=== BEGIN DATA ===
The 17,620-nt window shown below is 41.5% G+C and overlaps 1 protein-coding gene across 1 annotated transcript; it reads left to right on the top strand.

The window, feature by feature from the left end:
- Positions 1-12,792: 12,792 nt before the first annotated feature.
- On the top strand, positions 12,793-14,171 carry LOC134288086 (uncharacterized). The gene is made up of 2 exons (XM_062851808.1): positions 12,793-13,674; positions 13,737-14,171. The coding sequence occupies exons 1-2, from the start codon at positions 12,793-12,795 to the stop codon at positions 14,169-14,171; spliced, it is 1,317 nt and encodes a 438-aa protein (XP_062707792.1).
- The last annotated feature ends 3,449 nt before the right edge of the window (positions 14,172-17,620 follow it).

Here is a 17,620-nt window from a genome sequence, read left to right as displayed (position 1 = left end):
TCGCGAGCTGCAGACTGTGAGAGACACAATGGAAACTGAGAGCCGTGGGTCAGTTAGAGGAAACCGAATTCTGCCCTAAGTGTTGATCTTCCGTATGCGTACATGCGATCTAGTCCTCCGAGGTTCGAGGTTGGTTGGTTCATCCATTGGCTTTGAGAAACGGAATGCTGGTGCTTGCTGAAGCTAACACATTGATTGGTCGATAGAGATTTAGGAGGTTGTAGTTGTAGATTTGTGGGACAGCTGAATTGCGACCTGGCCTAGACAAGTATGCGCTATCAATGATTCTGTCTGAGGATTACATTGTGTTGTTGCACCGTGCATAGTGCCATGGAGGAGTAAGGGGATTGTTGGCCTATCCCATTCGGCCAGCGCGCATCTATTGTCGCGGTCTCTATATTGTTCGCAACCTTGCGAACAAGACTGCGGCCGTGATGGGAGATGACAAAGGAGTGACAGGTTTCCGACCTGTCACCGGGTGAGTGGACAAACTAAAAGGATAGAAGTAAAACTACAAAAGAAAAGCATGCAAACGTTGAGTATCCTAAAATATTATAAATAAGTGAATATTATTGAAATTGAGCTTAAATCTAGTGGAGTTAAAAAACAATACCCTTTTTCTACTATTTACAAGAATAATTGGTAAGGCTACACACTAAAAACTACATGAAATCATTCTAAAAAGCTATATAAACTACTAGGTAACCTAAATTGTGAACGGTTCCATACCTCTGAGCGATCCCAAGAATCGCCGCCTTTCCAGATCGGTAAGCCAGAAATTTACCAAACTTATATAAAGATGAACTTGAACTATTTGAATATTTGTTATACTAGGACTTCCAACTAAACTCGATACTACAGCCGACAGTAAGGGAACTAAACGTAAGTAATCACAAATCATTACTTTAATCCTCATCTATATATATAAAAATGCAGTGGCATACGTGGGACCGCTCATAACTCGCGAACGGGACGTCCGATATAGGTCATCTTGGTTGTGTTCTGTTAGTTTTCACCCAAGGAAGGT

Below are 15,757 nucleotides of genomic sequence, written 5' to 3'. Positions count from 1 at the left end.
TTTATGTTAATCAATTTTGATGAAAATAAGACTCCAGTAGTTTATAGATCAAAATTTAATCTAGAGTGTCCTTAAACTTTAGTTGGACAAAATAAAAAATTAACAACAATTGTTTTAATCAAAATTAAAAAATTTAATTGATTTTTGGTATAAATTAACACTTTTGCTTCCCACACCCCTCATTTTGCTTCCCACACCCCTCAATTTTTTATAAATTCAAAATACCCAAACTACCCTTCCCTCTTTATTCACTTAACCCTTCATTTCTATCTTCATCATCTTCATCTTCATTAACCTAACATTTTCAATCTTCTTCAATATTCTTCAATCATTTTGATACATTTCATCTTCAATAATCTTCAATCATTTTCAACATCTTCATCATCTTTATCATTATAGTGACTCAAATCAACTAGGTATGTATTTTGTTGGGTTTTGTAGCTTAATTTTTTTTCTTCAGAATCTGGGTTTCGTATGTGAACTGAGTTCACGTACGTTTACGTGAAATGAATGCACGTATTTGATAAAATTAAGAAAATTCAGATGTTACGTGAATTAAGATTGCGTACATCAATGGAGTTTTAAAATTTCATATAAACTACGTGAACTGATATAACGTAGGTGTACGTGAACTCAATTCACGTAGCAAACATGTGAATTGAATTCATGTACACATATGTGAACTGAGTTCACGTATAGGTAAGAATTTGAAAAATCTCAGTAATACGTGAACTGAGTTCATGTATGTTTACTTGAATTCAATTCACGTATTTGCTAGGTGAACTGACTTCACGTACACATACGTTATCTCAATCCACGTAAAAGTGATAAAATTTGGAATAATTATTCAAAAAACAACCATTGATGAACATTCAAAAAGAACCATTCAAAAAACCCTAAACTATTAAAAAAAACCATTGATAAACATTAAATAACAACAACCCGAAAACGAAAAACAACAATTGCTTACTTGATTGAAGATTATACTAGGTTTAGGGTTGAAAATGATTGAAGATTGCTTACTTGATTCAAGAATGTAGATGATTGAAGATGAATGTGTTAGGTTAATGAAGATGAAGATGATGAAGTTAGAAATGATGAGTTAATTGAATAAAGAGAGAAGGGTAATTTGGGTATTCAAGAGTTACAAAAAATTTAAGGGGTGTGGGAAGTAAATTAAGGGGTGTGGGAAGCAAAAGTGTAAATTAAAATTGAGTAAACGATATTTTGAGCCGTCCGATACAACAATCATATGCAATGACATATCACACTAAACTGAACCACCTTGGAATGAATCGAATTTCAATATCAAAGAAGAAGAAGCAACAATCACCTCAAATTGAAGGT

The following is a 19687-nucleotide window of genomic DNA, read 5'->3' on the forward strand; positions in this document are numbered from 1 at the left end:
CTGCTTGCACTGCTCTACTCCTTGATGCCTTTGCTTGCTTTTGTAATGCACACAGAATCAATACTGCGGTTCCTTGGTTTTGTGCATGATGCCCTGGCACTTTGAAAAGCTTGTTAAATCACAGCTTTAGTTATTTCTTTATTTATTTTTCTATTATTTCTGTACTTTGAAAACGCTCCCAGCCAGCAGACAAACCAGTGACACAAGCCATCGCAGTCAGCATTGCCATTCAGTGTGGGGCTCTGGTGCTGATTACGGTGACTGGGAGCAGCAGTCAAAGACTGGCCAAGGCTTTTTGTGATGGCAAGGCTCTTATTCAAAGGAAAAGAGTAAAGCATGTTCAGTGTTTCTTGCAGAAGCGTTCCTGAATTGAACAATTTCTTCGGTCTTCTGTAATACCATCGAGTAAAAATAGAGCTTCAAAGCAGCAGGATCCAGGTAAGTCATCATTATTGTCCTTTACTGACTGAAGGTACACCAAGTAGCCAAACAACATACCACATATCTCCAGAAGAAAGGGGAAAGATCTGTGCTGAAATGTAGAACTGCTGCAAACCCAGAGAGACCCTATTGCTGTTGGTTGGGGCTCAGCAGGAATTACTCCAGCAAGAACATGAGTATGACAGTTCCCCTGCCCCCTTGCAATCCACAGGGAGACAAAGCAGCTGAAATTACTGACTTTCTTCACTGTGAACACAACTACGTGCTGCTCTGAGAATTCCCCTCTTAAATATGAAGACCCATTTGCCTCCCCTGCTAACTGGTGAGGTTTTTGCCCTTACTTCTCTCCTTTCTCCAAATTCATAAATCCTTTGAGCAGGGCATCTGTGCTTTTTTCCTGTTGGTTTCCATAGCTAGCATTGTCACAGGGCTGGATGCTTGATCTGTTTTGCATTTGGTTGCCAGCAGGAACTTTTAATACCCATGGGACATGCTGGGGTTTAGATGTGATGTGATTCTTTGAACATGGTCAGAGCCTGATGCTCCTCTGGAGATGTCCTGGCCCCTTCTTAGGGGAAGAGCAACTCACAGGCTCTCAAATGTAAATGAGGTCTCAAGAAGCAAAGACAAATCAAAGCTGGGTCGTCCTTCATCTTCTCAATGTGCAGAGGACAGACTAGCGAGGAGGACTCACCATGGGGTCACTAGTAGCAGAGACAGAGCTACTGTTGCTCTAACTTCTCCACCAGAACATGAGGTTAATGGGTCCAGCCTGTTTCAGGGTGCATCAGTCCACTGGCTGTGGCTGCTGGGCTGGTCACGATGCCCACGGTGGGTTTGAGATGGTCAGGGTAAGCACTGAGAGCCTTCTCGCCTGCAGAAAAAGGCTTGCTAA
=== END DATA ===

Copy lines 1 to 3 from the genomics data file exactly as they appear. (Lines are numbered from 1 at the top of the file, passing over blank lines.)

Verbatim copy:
The 17,620-nt window shown below is 41.5% G+C and overlaps 1 protein-coding gene across 1 annotated transcript; it reads left to right on the top strand.

The window, feature by feature from the left end:
- Positions 1-12,792: 12,792 nt before the first annotated feature.